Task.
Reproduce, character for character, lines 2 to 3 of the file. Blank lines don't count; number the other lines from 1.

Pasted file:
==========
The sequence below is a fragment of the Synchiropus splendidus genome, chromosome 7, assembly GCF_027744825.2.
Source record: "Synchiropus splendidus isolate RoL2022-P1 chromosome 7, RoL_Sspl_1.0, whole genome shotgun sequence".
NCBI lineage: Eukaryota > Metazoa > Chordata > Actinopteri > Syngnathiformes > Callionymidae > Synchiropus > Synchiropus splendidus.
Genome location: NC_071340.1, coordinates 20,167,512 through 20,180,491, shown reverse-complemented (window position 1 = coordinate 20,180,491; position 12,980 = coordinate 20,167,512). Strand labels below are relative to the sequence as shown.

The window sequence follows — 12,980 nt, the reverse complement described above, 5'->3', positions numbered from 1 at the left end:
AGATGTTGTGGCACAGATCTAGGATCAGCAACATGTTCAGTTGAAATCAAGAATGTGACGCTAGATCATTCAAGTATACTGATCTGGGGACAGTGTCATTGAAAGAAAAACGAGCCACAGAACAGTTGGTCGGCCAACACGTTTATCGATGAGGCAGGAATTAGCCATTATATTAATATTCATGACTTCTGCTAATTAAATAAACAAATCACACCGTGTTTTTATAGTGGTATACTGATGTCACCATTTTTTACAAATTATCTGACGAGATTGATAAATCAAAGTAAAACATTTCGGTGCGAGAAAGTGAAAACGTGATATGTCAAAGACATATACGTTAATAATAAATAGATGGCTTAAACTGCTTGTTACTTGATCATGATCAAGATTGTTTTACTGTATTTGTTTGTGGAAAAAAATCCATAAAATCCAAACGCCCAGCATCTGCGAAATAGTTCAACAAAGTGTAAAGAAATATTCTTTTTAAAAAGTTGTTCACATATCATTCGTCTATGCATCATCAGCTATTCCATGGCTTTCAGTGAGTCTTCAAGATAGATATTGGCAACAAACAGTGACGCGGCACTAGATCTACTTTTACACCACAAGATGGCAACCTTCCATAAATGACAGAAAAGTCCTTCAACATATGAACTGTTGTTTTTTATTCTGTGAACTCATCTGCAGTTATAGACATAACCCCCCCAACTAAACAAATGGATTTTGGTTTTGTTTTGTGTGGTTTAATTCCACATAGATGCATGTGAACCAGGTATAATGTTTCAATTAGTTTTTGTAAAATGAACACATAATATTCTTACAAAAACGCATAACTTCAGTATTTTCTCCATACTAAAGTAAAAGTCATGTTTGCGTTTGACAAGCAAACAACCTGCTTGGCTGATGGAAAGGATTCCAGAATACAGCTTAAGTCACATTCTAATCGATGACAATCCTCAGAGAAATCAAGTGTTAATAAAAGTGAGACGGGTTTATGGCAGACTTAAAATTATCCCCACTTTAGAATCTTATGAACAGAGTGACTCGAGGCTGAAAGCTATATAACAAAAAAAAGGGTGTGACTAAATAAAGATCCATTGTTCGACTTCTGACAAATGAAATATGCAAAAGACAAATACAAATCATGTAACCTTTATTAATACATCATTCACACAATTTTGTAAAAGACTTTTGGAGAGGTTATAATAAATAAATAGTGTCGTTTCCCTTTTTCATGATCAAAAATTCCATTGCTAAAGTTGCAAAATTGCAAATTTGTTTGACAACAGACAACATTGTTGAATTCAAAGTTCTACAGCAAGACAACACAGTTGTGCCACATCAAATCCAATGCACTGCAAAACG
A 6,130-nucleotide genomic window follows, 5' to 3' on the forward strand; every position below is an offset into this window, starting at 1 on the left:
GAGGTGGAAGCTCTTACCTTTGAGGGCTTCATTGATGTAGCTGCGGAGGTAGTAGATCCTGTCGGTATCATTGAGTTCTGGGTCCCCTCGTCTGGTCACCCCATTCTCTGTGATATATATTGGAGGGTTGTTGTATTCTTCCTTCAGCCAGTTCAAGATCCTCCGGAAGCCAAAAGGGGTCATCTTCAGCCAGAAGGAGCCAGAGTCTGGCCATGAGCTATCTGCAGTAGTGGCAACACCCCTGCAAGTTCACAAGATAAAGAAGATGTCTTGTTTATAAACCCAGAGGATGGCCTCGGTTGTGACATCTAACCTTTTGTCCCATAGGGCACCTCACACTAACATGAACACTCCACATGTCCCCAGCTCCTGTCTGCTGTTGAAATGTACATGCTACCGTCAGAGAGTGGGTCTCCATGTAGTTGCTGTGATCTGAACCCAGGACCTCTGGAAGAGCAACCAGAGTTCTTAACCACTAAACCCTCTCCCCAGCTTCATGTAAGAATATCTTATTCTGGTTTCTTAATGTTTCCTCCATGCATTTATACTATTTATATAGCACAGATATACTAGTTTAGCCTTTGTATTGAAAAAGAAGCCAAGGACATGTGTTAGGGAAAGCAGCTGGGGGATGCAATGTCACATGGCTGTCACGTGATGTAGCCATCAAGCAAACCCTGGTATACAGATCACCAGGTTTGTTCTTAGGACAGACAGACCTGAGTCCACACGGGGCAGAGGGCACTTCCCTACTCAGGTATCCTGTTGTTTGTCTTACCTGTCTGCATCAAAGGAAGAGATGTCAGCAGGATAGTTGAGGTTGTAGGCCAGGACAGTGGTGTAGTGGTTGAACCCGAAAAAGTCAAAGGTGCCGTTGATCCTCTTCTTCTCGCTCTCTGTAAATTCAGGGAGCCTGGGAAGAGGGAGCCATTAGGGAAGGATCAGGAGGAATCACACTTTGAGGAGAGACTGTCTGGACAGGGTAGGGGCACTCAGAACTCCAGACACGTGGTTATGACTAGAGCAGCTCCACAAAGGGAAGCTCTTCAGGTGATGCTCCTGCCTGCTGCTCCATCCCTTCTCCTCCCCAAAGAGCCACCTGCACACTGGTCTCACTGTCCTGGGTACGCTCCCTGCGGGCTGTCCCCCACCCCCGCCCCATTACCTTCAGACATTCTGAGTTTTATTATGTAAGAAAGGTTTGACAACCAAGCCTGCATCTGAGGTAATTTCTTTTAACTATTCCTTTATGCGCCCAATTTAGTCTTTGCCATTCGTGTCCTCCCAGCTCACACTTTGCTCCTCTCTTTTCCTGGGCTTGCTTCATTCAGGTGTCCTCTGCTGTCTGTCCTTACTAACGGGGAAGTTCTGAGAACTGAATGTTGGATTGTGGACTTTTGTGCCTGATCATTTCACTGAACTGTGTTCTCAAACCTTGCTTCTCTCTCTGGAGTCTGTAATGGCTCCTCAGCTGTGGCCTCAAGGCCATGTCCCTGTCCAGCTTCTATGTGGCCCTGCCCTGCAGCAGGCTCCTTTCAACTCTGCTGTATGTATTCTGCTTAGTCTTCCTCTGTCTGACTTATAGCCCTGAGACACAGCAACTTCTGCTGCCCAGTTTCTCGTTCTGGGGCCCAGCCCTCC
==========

Source record: "Synchiropus splendidus isolate RoL2022-P1 chromosome 7, RoL_Sspl_1.0, whole genome shotgun sequence".
NCBI lineage: Eukaryota > Metazoa > Chordata > Actinopteri > Syngnathiformes > Callionymidae > Synchiropus > Synchiropus splendidus.